“Elitist” is used as an all-purpose insult by both the culturally reactionary and the culturally progressive: people who speak foreign languages are elitist (if they learned them in school); recently on NPR, a Wisconsin Republican called union members “elitist.” How did this term come to be so useful and meaningless at the same time? My generation of academics also throw the word “deconstruction” around all the time, and so I thought we should take up the “deconstruction” of knee-jerk antielitism.
(I also wrote this book because I wanted to understand the Midwest and the U.S. in general. I wanted to understand why my bicoastal existence and my parents’ immigrant self-obsessions had led to me to reach largely mistaken conclusions about the U.S.)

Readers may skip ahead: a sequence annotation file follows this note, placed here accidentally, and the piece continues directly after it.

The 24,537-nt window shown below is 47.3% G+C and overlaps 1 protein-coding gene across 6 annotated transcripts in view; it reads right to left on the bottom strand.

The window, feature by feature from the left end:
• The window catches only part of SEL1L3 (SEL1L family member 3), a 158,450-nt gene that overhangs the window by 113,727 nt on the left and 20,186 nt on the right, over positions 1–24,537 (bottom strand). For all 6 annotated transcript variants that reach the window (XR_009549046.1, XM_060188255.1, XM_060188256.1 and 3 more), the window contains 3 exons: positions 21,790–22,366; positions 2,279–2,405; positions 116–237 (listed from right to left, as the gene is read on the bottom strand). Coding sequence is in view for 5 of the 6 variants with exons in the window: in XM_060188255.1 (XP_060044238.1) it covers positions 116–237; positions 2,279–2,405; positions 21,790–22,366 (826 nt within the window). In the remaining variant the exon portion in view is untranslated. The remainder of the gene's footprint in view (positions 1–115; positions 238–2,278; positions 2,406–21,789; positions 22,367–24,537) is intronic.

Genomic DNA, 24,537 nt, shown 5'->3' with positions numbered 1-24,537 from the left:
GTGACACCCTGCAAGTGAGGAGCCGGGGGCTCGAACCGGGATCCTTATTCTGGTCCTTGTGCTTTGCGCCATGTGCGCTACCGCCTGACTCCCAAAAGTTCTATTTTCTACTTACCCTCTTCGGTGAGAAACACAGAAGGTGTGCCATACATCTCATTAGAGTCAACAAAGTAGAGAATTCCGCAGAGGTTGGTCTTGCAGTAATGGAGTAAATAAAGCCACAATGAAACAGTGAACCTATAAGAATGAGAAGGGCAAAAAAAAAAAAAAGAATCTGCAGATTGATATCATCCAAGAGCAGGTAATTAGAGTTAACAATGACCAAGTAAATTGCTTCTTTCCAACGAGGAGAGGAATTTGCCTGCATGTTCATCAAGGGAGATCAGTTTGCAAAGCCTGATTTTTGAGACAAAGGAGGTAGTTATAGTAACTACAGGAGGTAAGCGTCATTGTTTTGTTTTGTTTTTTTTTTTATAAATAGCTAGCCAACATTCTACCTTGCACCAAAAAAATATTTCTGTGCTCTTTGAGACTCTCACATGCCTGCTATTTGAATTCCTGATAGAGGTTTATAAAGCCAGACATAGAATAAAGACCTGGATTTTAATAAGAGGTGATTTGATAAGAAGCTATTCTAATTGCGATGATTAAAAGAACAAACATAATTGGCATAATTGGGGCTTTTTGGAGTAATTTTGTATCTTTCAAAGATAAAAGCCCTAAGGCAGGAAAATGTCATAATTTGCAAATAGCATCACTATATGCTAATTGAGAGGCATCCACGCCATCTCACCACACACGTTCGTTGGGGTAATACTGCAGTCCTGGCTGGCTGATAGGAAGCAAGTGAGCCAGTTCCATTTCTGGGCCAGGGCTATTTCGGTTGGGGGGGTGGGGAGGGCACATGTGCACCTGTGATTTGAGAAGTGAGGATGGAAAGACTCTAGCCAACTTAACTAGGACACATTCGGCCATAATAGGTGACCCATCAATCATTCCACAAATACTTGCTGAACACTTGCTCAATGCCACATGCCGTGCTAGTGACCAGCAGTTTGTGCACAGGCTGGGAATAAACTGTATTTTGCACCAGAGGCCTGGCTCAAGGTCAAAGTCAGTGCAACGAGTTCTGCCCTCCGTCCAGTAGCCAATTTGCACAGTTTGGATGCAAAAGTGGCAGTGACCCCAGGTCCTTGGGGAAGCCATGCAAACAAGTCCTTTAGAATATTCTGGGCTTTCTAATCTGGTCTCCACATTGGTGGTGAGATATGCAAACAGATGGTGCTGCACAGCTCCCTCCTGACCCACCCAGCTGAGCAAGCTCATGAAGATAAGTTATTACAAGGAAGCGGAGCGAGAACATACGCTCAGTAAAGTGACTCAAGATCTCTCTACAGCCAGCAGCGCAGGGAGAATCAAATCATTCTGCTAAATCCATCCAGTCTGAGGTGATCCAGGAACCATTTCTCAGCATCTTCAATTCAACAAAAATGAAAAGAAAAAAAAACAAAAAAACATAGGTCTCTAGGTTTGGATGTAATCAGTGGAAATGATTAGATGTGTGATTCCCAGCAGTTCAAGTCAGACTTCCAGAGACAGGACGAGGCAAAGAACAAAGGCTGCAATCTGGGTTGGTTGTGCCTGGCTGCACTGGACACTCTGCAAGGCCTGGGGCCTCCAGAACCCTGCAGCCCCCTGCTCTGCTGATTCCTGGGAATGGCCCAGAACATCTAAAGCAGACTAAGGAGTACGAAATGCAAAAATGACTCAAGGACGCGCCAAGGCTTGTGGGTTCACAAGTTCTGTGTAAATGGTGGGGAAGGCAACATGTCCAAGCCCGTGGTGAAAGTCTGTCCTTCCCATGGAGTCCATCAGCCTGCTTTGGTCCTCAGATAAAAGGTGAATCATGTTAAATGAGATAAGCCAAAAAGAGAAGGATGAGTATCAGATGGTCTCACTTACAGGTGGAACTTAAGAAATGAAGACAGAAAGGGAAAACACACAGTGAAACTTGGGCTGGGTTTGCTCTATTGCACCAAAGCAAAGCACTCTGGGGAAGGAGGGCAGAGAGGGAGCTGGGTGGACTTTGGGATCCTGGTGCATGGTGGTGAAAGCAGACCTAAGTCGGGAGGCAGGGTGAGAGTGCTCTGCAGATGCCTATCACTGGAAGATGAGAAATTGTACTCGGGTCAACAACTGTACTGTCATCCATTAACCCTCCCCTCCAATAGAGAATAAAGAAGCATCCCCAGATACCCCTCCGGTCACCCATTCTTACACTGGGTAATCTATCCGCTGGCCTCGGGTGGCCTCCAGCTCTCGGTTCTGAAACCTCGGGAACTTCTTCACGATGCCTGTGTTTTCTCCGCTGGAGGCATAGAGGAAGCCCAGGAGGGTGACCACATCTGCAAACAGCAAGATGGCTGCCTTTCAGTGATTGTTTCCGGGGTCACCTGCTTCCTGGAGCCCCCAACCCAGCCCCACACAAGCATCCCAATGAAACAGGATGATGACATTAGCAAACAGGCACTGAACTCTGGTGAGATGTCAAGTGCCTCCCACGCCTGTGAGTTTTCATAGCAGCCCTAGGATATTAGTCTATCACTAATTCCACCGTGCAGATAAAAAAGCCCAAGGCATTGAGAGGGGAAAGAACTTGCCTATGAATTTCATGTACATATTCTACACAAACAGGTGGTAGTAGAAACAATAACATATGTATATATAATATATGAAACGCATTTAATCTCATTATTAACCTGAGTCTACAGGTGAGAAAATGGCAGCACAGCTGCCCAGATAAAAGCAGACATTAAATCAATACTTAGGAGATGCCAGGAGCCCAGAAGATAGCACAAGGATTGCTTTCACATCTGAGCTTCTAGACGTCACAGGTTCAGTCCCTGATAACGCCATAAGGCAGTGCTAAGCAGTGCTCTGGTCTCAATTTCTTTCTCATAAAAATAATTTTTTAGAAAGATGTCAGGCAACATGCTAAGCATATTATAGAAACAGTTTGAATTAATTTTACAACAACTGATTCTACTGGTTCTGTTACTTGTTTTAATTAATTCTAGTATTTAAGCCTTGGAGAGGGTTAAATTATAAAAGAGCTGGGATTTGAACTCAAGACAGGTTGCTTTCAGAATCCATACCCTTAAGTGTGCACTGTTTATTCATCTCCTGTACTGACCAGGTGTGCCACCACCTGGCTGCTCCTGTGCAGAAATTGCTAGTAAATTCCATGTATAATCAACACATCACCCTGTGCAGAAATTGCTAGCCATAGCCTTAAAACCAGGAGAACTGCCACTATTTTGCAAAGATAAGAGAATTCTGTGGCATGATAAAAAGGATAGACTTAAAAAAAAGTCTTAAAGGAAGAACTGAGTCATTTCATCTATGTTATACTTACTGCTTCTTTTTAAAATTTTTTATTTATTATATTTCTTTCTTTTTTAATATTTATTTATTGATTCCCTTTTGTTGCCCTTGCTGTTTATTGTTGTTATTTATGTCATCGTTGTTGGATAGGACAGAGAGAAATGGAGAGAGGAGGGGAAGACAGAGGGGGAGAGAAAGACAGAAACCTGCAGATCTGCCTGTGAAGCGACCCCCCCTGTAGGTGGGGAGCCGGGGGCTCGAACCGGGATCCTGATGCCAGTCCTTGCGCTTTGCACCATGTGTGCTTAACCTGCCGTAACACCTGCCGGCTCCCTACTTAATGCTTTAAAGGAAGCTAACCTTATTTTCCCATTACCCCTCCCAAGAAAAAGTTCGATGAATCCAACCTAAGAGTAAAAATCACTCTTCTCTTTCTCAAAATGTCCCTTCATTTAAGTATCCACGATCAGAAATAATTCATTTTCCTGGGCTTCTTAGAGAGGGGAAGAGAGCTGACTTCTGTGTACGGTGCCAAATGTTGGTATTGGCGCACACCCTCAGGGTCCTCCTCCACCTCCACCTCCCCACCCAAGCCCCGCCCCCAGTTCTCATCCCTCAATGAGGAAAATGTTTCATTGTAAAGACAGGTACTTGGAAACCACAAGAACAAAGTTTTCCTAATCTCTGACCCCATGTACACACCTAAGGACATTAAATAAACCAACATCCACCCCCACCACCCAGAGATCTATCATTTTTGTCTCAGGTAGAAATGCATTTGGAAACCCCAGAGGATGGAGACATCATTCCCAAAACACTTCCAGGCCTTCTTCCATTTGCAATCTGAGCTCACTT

I decided deconstruction and discourse analysis weren’t quite enough. That is when I discovered Richard Hofstadter and C. Wright Mills. In history departments, they were thought of as being passé, but reading Hofstadter and Mills blew my mind. They outline the historical, material, and institutional conditions under which notions of research, critique, and autonomy were forged in the 20th century American university. In graduate school I was too busy reading Foucault to read Hofstadter, and I probably would have considered Hofstadter’s account of conspiracy theory and “paranoia” as hopelessly “normative.” In other words, I would have proved him right. An ingrained suspicion of formal knowledge, of formal education itself, runs like a red thread through Anti-Intellectualism in American Life. (Hofstadter saw the anti-intellectual suspicion of the life of the mind as aligned with reactionary political formations; in this he was greatly influenced by the work of Adorno on the Authoritarian Personality in the context of McCarthyism. Hofstadter abhorred the romanticization of agrarian life, so he didn’t see that the Populist revolt of the 1890s was probably less instrumentally anti-intellectual than he considered it to be. In fact, the People’s Party was for self-education, especially about economic matters in rural America.)